Detroit Lions: Trading Ndamukong Suh Not as Crazy as It Sounds

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Detroit Lions: Trading Ndamukong Suh Not as Crazy as It Sounds
Jim Mone

Per writer/scout Scott Bischoff, the Detroit Lions are toying with the possibility of dealing Ndamukong Suh

Insanity, right? Dealing an All-Pro defensive tackle who anchors your defense? Coming off arguably the most complete season of his career? How can you deal your defensive catalyst in the prime of his career?

As wacky as it sounds, there's just enough logic to pitch Suh's name during the draft. 

Suh has been the face of Detroit's defense since being drafted in 2010. The former first-rounder exploded in the NFL with 10 sacks his rookie season and created a fearsome pass rush for the Lions.  

He has also created negative headlines for personal foul penalties each season of his career. Some of these were deserved, and some others were blown way out of proportion. His reputation has gotten him in more trouble than he deserves, but his ability as a player speaks greater volumes. 

Suh is entering his contract year hungry for a monster deal. After paying franchise quarterback Matthew Stafford last offseason and superstar receiver Calvin Johnson in 2012, the Lions have one more star to pay. Detroit isn't working with lots of cap space, but general manager Martin Mayhew has made a habit of working through these situations. 

But the greatness Suh brings to the Lions is nothing we haven't seen before. Despite arguably being the best at his position, defensive tackles come in and out of the NFL often. It's the most replaceable position defensively. 

You don't pay athletes for the work they've done in the past, you pay them for what they're capable of in the future. That's not to suggest Suh is on the decline, but the last thing the Lions want to do is break the bank for an Albert Haynesworth-like situation.

As mentioned, Detroit signed Calvin Johnson and Matthew Stafford to major extensions. Johnson is a once-in-a-lifetime talent, and this offense can't survive without either of those players. Keeping those two in Detroit is mandatory.

While Suh is in his prime and makes everyone around him that much better, you have to question how much better. The Lions finished a disappointing 28th in the NFL last season with only 33 total sacks. They did finish a much-improved sixth place against the run (in total rushing yards allowed), but they didn't get to the quarterback as often as advertised, allowing teams to carve them up through the air (23rd in total passing yards allowed).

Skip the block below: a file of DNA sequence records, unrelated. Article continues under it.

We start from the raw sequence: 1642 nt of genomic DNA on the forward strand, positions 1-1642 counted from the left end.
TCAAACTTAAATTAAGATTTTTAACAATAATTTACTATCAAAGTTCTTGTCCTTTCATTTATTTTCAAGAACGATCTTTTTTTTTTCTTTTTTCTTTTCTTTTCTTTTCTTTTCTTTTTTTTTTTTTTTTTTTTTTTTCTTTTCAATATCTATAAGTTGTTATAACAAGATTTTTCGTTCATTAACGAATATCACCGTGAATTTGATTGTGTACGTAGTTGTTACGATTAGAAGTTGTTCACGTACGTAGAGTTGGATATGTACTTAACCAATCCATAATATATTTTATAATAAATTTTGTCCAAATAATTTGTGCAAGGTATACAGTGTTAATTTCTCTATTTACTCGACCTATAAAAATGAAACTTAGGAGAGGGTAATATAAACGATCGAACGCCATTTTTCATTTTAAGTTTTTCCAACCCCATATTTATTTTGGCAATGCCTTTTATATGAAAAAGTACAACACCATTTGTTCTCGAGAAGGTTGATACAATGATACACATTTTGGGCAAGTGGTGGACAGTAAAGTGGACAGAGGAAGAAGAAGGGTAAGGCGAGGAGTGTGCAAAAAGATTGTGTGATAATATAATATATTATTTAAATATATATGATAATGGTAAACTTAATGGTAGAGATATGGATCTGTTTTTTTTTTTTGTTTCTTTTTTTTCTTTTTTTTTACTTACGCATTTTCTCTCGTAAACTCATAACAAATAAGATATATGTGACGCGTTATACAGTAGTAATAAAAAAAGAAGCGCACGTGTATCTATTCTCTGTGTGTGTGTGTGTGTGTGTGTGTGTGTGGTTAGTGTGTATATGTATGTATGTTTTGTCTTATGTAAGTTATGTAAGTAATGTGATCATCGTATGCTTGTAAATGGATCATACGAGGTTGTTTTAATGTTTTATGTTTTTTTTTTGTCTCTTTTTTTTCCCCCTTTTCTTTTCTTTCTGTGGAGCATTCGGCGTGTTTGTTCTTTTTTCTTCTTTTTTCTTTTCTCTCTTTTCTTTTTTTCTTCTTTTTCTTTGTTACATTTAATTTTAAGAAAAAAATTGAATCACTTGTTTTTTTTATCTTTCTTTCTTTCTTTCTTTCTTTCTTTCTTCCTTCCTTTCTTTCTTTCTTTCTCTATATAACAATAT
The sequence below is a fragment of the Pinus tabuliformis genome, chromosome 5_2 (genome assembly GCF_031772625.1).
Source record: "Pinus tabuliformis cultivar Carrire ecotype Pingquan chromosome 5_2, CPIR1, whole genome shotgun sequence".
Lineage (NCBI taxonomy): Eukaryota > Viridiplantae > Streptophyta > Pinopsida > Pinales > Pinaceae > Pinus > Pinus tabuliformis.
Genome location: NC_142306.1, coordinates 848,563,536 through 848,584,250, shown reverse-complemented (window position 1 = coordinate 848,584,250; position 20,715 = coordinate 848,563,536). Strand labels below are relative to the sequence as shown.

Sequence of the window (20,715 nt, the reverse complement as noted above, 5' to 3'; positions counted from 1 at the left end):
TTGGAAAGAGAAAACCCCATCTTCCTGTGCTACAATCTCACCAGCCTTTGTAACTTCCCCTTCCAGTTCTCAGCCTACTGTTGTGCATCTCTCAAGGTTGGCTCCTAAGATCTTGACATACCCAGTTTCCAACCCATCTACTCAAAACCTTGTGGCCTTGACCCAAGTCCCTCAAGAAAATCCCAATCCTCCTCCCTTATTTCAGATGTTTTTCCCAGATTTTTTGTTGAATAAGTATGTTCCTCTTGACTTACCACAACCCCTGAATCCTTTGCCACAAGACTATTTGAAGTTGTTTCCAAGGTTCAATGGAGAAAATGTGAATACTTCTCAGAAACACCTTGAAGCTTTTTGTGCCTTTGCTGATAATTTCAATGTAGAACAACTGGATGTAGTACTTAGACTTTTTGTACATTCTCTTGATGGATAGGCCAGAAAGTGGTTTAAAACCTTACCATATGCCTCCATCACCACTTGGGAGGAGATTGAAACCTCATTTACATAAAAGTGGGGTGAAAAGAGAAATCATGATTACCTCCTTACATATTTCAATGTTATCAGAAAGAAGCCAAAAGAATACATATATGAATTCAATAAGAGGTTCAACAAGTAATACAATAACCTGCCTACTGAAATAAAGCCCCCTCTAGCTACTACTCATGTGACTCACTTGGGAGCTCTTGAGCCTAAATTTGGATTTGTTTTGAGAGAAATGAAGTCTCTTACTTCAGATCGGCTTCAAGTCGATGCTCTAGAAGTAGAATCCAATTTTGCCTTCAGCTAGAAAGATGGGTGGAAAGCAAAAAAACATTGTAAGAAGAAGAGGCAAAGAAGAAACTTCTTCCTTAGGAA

Over the past few years under former head coach Jim Schwartz, the Lions focused on loading the defensive line. You can't survive on defense when your focal point is at the bottom half of production and the rest of the unit is lacking.

Moving Suh removes Detroit's star power, but there's still plenty of fire on the defensive line. Tackle Nick Fairley and defensive end Ziggy Ansah each have star potential when healthy, and Detroit possesses contributing role players in recovering defensive end Jason Jones and budding rusher Devin Taylor. 

Trading Suh will bring back a ton of value, likely a high first-round pick and other mid- to late-round picks. You can replace him with Pitt tackle Aaron Donald, move up for pass-rusher Jadeveon Clowney or even select fan-favorite receiver Sammy Watkins. 

The Lions have great depth on the line but still need help at linebacker, safety, and cornerback. They could address those options with their No. 10 pick, helping the balance of the defense. 

This isn't a plea begging for Suh to be traded. I am just suggesting the idea isn't as outlandish as one would think. President Tom Lewand has made note they want to keep Suh with the Lions, but other options should be kept in mind. 

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